Recently, George Will wrote an interesting column outlining one of the legal arguments against the Affordable Care Act. Unlike many of the more famous legal challenges, this one is not based on the Constitution but on the wording of the law itself. This argument, if successful–it is currently working its way through the courts–would not strike down the law as a whole, but it might make it unworkable and force Congress to revisit it.
As Will explains, the law will only work correctly if a lot of people sign up for health insurance. Thus Congress included the individual mandate to induce people to sign up. But since insurance costs money, Congress also included in the law subsidies to assist people in paying for their insurance coverage. The law specifies that such subsidies will be available to those who purchase health insurance in an insurance exchange “established by the state.” Those are the four possibly deadly words: established by the state.
Here is the problem. While many Americans will have signed up for health insurance in the state exchanges, and so will be eligible for subsidies, many others will have signed up in the exchange established by the federal government, and so will not be eligible for such subsidies. Or at least they shouldn’t be, if the language of the statute is respected.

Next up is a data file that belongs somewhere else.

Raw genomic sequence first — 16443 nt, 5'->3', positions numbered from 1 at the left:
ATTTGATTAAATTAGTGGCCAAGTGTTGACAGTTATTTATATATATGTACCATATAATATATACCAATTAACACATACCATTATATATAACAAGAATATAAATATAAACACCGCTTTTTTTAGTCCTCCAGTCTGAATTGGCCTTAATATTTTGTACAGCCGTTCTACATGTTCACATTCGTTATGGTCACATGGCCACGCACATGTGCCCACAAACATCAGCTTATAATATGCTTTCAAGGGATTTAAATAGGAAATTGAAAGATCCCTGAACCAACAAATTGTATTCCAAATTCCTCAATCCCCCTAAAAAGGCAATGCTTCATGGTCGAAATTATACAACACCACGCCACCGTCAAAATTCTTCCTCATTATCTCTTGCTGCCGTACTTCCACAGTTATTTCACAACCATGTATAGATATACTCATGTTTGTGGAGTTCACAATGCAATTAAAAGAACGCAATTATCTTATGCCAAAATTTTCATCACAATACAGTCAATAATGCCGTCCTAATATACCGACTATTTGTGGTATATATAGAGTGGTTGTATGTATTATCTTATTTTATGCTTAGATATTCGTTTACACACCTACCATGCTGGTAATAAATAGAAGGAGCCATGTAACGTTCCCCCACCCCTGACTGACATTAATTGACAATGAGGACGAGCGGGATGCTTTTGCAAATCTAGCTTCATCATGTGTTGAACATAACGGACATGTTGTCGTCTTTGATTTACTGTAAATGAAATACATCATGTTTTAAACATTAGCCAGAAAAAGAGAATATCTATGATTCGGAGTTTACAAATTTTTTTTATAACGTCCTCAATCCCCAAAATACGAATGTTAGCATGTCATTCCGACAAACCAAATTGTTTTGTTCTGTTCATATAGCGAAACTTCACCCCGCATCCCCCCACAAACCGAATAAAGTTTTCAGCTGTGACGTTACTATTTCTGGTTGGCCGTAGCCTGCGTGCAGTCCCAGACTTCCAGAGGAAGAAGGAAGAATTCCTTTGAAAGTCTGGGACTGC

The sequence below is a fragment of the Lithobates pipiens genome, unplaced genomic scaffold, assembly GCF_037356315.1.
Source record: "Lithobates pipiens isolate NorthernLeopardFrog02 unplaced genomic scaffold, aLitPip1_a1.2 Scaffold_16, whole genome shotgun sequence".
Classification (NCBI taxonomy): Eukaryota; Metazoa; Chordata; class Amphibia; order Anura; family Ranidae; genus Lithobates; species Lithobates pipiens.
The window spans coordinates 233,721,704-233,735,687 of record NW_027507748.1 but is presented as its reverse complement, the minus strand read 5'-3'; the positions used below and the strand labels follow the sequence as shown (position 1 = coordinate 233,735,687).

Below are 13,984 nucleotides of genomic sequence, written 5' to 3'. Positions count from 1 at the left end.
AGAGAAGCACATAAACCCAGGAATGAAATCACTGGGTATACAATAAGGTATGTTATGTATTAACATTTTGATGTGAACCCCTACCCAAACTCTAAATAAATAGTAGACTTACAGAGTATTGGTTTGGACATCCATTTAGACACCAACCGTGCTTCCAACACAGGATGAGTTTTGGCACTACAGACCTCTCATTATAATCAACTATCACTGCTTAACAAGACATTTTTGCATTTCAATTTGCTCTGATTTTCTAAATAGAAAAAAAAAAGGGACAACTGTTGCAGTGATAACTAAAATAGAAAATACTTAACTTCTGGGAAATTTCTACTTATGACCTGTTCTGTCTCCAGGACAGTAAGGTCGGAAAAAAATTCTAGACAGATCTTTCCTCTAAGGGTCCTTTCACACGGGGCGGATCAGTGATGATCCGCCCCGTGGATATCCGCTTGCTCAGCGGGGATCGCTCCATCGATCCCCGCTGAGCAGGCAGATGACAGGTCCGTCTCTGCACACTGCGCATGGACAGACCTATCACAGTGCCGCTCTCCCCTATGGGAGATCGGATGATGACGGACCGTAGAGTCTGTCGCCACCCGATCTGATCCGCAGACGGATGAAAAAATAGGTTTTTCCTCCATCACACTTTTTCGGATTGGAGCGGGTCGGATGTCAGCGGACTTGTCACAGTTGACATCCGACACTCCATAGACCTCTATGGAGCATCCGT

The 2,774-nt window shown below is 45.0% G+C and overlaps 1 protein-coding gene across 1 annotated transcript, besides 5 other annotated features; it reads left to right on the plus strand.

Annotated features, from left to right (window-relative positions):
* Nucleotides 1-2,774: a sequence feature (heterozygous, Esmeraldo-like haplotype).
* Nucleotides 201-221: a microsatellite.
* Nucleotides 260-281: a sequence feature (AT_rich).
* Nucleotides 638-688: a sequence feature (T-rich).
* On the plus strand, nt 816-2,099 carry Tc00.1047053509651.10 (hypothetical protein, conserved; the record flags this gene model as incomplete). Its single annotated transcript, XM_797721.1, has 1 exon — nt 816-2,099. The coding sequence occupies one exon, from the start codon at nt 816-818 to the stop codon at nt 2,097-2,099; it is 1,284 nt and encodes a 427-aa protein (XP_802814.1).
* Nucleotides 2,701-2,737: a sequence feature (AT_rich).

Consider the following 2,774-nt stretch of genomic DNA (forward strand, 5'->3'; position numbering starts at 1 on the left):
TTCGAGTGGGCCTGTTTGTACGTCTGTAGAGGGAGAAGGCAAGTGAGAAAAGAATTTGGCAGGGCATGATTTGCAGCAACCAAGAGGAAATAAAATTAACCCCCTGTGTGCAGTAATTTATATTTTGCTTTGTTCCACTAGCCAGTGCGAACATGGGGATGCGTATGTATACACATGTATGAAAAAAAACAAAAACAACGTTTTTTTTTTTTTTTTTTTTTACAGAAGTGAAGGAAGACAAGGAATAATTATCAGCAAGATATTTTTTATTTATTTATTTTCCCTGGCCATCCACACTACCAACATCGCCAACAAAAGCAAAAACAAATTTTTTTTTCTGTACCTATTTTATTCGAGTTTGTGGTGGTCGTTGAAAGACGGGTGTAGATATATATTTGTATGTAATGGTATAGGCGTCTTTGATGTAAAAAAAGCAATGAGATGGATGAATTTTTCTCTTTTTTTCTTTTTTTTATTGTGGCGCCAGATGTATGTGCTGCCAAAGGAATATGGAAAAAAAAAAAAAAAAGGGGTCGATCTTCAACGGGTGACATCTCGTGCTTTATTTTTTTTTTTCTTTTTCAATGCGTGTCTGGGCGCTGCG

The IRS has tried to solve this problem for the Obama administration by interpreting the language of the law to include people in the federal exchange, but this is a pretty big stretch. As far as I, at least, have been able to observe, in the language of American law the term “state” almost always refers to a state government. Usually the federal government is referred to in terms that would be pretty unmistakable: the “federal government,” the “government of the United States,” or just the “United States.” Indeed, if the language really meant to refer to a federal exchange established pursuant to the law it would almost certainly have referred to an exchange “established by the Department of Health and Human Services.” At any rate, the wording is sufficiently at variance with what the IRS is doing that it permits a plausible legal challenge to a large part of the subsidies that the government will be dispensing.
And if the federal courts accept the argument posed by this legal challenge, it will cause a big problem for the administration, since it will leave a lot of Americans required to purchase health insurance but without the help of subsidies.